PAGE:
The Legislature may do something that could sort of be called “Medicaid expansion”, if only for lack of a better term, but we would all do well to remain deeply skeptical of what they might consider.
The once taboo subject of expanding Medicaid in Texas has been broached in recent weeks by some Republicans and GOP-friendly organizations, as the Legislature prepares to reconvene early next year.
In 2013, state Rep. John Zerwas, R-Richmond, wanted to use federal dollars and a Medicaid waiver to create a new insurance program for poor Texans, but he was never able to build much support among his Republican colleagues.
“Last time, everybody was pretty reactionary,” said Zerwas, a physician. “We were playing defense.”
But with Perry leaving office in January and a new legislative session set to begin, Zerwas and his allies once again are pushing for a new program.
The difference this time is the dialogue is more thoughtful and the effort is more organized, he said.
Zerwas and other legislators had the chance after the 2013 session to go back to their districts and listen to their constituents. Many expressed interest in insuring people who can’t get coverage under the new law, he said, but many more have indicated that they want to see the already stressed, safety-net hospitals get some relief from being forced to care for so many uninsured people.
Gov.-elect Greg Abbott said on the campaign trail that he opposed Medicaid expansion, but spoke of seeking a block grant from the federal government to reform Medicaid in the state, echoing some other Texas Republicans.
The words “block grant” are your first clue that despite the sincere words of people like Rep. Zerwas, this is the same old song and dance with some fresh wrapping paper on it. Block grants are a shibboleth and a mirage. The Bush administration refused to grant waivers to allow for these things. President Obama will nominate Ted Cruz to be its next Attorney General before his administration will consent to block grants for Texas.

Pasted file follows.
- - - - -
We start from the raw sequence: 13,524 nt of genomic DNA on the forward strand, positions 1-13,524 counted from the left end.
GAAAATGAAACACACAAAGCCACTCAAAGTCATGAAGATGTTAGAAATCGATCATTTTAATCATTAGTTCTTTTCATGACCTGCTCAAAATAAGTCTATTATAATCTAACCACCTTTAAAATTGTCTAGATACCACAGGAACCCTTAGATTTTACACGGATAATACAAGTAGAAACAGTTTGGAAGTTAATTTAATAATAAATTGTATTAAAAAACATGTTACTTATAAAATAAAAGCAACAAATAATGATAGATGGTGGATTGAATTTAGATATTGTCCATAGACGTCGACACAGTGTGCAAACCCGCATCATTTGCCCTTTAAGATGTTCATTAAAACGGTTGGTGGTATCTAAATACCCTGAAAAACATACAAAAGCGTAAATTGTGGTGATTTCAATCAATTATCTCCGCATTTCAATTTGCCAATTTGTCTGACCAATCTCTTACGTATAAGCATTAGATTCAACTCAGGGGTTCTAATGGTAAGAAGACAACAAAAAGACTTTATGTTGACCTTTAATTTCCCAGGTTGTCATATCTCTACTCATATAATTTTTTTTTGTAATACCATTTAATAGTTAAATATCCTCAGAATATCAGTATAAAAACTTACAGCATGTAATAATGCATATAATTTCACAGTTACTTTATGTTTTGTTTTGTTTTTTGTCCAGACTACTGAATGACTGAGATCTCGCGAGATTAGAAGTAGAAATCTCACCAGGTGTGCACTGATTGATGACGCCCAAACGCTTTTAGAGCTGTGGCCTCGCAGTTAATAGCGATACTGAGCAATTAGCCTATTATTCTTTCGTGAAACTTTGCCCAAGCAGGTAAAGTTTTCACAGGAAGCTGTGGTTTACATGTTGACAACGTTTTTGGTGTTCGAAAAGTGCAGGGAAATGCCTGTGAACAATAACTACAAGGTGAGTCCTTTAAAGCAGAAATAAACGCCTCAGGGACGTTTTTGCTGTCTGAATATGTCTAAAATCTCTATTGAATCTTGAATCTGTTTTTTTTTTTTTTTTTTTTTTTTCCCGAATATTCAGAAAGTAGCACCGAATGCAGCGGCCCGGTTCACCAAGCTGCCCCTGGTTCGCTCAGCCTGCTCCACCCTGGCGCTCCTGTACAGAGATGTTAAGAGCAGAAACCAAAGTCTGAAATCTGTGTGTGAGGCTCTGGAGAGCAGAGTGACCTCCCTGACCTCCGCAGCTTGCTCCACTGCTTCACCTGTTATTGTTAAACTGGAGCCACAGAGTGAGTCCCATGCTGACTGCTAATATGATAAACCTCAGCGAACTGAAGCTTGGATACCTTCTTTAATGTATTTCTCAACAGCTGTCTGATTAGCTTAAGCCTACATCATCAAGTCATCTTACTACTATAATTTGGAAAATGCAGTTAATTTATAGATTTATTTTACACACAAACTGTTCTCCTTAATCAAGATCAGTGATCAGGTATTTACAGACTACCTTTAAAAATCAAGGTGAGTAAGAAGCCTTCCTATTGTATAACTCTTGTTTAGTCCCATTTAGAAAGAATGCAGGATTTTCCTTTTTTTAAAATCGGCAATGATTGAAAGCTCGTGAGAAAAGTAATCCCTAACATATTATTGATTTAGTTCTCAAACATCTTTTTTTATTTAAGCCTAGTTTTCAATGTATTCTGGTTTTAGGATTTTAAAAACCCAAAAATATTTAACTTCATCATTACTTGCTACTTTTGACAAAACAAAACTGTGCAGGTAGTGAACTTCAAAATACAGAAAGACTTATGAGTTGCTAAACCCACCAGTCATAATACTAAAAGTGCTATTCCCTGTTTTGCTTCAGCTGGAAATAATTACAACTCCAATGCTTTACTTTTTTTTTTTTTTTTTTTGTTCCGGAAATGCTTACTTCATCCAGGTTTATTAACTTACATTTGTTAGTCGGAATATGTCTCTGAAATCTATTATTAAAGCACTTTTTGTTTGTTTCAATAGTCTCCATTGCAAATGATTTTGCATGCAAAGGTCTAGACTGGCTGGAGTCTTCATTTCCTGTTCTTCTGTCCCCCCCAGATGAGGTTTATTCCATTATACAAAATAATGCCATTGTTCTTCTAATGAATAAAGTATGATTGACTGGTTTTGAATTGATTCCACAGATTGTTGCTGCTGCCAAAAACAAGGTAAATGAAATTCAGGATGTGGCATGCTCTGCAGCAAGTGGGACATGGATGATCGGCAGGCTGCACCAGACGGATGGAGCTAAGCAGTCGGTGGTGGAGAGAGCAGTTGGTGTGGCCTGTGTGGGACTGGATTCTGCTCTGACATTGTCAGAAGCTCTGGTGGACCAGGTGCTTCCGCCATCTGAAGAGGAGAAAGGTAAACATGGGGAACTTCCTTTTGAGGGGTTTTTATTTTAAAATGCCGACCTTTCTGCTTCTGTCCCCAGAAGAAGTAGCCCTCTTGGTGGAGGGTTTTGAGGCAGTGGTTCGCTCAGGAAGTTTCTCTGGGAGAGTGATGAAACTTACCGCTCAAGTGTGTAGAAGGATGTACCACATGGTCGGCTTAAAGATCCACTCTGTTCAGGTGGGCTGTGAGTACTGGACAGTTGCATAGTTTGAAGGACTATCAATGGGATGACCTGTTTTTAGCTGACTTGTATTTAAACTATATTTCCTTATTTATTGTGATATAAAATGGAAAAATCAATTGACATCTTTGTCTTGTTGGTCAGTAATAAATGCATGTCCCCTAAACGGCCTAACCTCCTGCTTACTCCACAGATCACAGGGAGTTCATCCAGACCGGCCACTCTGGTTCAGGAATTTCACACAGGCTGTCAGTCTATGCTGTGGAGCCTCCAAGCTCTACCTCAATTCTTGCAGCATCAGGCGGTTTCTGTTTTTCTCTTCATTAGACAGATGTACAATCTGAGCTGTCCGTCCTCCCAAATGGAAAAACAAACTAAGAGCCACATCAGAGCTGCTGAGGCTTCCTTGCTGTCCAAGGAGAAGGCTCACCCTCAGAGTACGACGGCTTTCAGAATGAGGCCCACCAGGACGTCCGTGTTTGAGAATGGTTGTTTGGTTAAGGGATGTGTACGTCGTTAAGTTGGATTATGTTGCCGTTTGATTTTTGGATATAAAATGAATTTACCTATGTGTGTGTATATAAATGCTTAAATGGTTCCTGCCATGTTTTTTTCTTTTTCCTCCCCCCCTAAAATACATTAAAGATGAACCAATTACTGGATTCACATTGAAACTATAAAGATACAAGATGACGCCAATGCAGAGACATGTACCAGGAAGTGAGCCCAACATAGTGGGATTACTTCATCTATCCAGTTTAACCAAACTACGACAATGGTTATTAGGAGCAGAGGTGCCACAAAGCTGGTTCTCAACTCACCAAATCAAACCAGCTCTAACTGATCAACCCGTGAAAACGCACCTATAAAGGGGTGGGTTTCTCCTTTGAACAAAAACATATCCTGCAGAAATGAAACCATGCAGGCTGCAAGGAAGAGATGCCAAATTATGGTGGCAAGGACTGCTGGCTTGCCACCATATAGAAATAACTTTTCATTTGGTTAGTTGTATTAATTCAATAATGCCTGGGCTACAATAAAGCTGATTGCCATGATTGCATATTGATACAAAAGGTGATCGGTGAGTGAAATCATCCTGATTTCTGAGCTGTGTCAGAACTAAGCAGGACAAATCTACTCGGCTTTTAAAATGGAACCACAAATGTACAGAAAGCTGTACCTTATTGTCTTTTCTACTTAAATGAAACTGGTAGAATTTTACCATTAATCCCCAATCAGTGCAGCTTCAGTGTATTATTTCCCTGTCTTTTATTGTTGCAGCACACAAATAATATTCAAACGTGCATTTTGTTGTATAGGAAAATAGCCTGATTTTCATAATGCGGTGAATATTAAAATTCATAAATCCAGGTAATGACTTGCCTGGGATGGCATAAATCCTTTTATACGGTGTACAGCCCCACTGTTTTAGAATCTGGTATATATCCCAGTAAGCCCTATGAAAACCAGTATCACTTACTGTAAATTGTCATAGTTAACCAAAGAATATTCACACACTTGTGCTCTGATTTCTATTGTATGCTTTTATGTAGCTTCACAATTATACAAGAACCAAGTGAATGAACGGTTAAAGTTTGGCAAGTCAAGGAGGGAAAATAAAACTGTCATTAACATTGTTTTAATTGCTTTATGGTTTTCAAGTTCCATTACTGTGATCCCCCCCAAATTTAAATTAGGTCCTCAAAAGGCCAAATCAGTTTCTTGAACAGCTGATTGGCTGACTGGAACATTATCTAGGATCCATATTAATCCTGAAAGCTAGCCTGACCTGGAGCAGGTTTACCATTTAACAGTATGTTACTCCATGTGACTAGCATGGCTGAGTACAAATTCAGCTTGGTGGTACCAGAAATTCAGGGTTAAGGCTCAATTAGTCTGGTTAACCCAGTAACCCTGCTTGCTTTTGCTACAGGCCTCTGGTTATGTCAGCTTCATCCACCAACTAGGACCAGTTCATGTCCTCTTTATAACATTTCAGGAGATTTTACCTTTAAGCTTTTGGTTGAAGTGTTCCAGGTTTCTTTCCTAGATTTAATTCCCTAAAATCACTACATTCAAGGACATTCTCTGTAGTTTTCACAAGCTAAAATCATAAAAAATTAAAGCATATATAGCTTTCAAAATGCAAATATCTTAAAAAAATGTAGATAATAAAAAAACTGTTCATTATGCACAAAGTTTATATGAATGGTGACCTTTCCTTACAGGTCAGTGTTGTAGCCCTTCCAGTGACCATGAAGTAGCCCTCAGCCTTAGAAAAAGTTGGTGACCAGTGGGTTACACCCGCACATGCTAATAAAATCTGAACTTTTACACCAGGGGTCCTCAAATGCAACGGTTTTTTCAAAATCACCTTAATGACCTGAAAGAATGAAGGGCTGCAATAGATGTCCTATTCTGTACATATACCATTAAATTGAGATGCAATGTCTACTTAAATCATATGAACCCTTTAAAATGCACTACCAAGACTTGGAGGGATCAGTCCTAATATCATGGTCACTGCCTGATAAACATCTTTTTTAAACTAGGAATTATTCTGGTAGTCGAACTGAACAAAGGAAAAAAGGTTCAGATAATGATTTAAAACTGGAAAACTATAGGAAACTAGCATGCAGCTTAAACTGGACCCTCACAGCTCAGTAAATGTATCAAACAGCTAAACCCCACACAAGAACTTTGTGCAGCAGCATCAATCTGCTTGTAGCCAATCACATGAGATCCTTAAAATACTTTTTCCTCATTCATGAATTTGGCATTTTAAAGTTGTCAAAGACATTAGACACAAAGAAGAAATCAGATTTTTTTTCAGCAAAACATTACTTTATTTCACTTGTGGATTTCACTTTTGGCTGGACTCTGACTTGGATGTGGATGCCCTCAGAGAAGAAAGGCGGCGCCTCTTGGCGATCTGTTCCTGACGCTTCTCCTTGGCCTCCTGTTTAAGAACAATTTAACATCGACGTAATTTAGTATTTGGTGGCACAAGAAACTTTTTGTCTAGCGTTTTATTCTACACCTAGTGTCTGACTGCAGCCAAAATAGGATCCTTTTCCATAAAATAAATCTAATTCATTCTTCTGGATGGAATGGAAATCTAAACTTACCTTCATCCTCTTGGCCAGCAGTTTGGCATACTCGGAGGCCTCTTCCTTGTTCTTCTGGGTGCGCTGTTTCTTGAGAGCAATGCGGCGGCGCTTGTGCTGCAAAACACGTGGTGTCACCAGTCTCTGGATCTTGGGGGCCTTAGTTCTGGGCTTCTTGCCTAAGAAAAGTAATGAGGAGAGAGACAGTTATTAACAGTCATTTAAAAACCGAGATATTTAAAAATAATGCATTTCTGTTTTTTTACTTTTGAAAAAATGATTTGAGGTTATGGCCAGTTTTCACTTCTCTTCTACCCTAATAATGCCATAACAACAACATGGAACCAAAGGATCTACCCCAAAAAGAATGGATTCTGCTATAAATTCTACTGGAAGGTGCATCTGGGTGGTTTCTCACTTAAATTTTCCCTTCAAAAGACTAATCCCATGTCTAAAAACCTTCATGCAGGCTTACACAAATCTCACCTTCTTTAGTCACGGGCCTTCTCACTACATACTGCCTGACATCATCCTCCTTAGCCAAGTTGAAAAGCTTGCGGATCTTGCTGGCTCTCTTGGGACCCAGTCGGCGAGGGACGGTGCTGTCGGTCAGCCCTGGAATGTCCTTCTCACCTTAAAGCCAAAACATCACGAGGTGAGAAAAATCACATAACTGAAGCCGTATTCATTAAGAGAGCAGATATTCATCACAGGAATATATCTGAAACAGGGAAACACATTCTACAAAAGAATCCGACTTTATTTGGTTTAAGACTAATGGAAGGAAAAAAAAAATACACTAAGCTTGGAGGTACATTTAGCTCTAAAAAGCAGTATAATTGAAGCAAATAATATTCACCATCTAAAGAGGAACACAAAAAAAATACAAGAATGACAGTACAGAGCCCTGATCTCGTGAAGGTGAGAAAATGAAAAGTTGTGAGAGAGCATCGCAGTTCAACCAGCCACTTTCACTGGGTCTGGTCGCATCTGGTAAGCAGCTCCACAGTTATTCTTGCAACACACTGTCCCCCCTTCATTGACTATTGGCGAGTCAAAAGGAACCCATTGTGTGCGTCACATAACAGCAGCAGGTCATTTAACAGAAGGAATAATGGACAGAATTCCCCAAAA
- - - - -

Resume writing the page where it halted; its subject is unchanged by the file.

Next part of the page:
The Texas Association of Business, an influential group with close friends in the Republican Party, has come out again in support of expanding Medicaid, just as it did in 2013.
Bill Hammond, president of the organization, said it will take a “massive effort” in 2015 to increase coverage for Texans, but it’s a fight he is willing to take on.
“It just makes sense for us from the business perspective,” he said.
Dan Stultz, president and CEO of the Texas Hospital Association, said in a presentation that hospitals need meaningful coverage expansion.
Stultz told the Associated Press earlier this year that hospitals agree with Perry that the Medicaid program is “severely flawed,” but he also said that “without the Medicaid expansion, many will remain uninsured, seeking care in emergency rooms, shifting costs to the privately insured and increasing uncompensated care to health care providers.”
The Texas Medical Association, one of the most powerful lobbies in state government, also supports allowing state leaders to work with the federal Centers for Medicare and Medicaid Services to come up with a solution that fits Texas’ health care needs.
The association’s leaders are pushing the Legislature to create a concept, as it says on the group’s website, that “works for the state and helps Texans in the coverage gap get affordable and timely care.”